Wednesday, February 25, 2009

Forgetting Sarah Marshall (2008)

Forgetting Sarah Marshall was a disappointment. It wasn't as funny as its partners (40 Year Old Virgin, Knocked Up, Superbad) and had a lot more raunchy stuff than I was willing to put up with, which is saying something when you consider that I liked the others. Maybe that sounds a bit stupid, but that was how I came out of it.

The story is fine. It's a break-up story, and Segal has written some unique and honest perspectives into it. While the overtones are conventional, it has good story structure and follows an arc.

Some of the characters feel a bit abandoned, though. We get a good conclusion for the Peter and Rachel, and the jerky-yet-somehow-sympathetic Snow, but Sarah Marshall gets dumped by the characters and the story, and even some of the supporting characters the movie invested time in are simply left out. Jonah Hill's Matthew the Waiter is present in most of the movie as a star-struck struggling musician who gives Snow his demo, and the last time we see him is when Snow blows him off. And that's it. He's mostly there for laughs, but it felt like we got to see too much of a character for him to be left there. Jack McBrayer's Darald the newlywed is also around for the whole movie, relating to the main characters his sexual struggles with his new wife. When a movie actually cuts away to detail a character's problems, you expect them to have some meaning and find a conclusion. But apparently they were only there to pad out the laughs until we didn't need them anymore and could conclude the main story. The other Apatow movies usually have characters like this as well. Weird and funny side characters who only appear for a short time, and occasionally reappear at opportune times, but Matthew and Darald had too much invested in them to be left off (mostly Darald -- we only saw exactly what Matthew did in front of the main characters, so I'd accept him as casual casualty).

A pleasant surprise was Mila Kunis, because before Forgetting Sarah Marshall, I only knew her from That 70s Show and Family Guy, and she seemed capable of only one style of delivery. But here she shows she is indeed a genuine actress, capable of creating a sympathetic and believable character with natural delivery. Her performance in That 70s Show always came off very shallow and limited, and I assumed that was due to her abilities and not the character. Apologies, Mila!

Thursday, February 19, 2009

Agadoni on DeviantArt

Deviant Art is a community site for illustrators. It's been around for quite a while now, but I've never joined it. In my "Agadoni" Googling, I found this, the Deviant site of some girl from Norway.

Maybe Agadoni means something in Norse? But then why don't I get any other hits from Norse websites when searching?

So, if people search for "Agadoni art" online, they're either going to find my stuff or MS Paint drawings of Sonic the Hedgehog's best friends.

Albert Agadoni obituary and follow-up

**Edit** Found a follow-up on the same site. See the 2nd half of this post.

Every once in a while I Google "Agadoni" because all the hits relate directly to my family. New stuff pops up from time to time, and this morning it was an obituary for Albert Agadoni, my great grandfather who died in 1932. My grandfather had told me that he drowned when he was little, but I'd never heard all the details until reading this.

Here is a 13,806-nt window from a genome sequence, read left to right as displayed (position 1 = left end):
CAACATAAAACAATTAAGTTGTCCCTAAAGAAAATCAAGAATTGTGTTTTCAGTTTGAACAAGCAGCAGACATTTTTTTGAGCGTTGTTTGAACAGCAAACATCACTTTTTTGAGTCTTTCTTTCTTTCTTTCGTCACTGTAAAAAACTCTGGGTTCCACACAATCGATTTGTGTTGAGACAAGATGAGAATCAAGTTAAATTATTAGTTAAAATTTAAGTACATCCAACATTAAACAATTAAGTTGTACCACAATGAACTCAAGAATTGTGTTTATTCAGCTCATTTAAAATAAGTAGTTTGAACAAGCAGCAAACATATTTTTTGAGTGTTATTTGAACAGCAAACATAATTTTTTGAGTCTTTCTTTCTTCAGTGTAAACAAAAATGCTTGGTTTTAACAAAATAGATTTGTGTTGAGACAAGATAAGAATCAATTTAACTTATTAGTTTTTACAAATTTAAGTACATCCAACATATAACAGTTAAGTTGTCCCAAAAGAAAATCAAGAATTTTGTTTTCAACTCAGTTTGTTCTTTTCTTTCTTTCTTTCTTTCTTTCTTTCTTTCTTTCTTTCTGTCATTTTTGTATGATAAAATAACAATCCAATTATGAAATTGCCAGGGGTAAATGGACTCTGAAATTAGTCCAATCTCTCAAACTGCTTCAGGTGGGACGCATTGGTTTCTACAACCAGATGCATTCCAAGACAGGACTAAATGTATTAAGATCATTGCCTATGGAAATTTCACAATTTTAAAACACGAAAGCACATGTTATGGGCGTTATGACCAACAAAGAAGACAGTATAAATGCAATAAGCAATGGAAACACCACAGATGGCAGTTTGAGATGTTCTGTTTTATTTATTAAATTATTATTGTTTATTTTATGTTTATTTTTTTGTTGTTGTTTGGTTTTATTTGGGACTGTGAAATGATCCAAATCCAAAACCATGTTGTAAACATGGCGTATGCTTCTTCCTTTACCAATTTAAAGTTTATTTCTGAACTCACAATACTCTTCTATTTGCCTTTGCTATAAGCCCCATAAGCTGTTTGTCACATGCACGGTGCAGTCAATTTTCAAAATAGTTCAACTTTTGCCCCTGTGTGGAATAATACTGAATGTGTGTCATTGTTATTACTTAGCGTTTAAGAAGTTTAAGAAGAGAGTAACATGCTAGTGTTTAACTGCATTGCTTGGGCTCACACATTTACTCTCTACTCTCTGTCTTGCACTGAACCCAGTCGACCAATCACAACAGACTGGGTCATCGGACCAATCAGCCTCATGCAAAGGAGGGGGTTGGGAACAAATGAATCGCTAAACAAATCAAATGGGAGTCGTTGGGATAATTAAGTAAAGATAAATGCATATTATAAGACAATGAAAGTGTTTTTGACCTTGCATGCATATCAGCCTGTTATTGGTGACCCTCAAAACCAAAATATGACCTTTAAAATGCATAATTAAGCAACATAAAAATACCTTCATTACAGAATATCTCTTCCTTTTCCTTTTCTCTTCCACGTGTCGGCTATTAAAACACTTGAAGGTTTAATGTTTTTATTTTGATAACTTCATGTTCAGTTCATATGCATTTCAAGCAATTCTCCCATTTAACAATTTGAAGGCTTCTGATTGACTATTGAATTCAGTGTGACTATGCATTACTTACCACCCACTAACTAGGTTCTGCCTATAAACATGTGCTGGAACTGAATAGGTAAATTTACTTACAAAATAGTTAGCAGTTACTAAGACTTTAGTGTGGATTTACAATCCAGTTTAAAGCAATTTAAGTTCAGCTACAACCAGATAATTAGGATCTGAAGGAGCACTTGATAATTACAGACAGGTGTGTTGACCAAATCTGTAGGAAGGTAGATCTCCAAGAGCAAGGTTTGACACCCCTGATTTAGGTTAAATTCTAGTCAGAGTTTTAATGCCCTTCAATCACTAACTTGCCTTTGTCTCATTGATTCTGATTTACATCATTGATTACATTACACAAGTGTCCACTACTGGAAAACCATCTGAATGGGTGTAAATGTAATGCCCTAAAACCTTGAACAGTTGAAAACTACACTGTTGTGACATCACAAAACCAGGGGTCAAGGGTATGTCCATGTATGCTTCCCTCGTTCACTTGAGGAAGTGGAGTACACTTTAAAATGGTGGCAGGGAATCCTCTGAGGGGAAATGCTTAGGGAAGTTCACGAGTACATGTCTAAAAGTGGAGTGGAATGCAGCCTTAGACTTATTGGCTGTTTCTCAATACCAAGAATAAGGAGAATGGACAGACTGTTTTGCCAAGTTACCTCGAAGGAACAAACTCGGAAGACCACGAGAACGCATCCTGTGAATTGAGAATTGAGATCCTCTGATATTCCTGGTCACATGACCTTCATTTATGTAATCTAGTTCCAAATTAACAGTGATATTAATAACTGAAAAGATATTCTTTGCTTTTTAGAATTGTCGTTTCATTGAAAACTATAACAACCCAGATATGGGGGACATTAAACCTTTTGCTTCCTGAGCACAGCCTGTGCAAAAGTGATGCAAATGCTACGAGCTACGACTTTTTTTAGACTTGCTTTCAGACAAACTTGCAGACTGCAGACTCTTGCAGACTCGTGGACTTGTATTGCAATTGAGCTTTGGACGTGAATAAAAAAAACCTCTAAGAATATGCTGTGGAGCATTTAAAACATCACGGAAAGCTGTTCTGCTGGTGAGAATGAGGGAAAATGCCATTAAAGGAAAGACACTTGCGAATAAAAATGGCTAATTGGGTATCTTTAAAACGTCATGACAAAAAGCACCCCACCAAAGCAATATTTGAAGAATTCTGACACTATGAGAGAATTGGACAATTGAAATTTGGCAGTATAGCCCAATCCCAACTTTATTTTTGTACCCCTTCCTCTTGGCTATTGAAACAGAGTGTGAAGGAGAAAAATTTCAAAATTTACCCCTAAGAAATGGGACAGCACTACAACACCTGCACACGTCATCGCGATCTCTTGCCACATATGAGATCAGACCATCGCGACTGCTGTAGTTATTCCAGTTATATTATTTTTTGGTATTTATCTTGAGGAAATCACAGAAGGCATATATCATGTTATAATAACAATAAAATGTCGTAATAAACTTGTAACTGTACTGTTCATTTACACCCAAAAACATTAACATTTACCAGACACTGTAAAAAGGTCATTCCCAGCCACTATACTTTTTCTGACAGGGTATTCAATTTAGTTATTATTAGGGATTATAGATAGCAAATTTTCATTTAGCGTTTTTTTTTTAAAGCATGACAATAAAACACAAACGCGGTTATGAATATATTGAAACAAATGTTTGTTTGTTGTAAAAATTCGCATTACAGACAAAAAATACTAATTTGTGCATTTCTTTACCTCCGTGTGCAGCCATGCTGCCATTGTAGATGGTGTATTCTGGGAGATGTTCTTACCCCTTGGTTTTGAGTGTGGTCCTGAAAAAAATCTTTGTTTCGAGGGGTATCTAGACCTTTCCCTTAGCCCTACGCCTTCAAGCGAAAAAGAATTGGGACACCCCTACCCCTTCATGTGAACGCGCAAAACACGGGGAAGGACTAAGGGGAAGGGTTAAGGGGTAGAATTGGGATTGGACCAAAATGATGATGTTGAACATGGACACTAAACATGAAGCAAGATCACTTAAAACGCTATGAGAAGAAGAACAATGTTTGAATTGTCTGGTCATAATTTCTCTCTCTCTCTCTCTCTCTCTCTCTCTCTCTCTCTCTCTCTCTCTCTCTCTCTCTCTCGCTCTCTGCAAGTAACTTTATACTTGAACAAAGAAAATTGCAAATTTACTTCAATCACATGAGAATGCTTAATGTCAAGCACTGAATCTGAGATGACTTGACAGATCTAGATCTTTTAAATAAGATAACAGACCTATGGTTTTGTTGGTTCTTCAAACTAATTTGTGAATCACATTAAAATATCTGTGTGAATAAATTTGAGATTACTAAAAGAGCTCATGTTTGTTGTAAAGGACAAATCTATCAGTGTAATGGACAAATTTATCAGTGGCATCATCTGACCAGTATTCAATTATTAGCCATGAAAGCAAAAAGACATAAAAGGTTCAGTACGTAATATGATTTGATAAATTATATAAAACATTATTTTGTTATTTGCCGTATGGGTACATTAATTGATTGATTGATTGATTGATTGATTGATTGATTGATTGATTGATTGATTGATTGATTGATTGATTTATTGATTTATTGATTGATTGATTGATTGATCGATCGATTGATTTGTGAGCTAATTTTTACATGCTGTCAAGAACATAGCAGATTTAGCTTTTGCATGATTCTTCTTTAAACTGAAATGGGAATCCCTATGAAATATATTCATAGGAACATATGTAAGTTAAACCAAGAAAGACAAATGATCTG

"Albert Agadoni is Drowned in Fall From Sea Cliff - Albert Agadoni, until a few weeks ago a Patterson resident, was drowned Tuesday afternoon when he fell from a cliff into the ocean about a mile and a half from Davenport, north of Santa Cruz. Agadoni had left Sunnyvale, where he has a service station, that morning for a day's sea-fishing, accompanied by his brother in-law, James Fasola, and William Brill of Sunnyvale. They had established themselves on the cliff and were busy fishing when Jim went some way off for a better position. Looking across the rocks, he suddenly noticed that Albert had vanished, the only trace left being his hat floating on the waves. Waves were dashing high at that point and Fasola's theory was that Agadoni had seen a wave sweep up from behind on the point where he sat and had involuntarily dodged and lost his footing. Searching parties were organized as soon as possible to hunt for the body, a party of Sunnyvale American Legion members going over to aid Frank Totman of Santa Cruz, brother-in-law of the deceased, sighted the remains once and attempted to catch them in a net he had in the boat but was unsuccessful and the body disappeared again. Agadoni's handkerchief, pipe and pocket book were recovered from the water, however. The dangerous cliffs, rough water and beds of seaweed along the coast at that point made the search difficult and dangerous. Charles Gustafson, father of Mrs. Agadoni, has made a couple of trips over to render aid, and brought the three children back, but Mrs. Agadoni is staying at the coast till the hunt is successful. The deceased was 39 years of age, a native of Switzerland, and had been in this country about twenty years, much of the time in this vicinity. He was a leading worker in the activities of the Stanislaus County Swiss club, being secretary for a number of years, and was also active in the work on the Patterson Legion Post. Beside the wife and children, he is survived by his parents, living in Switzerland, and eleven brothers and sisters, most of whom reside in the East. Mrs. Fasola and Mrs. Totman, James Agadoni of Sunnyvale and Charles Agadoni of San Francisco are the brothers and sisters residing in this state."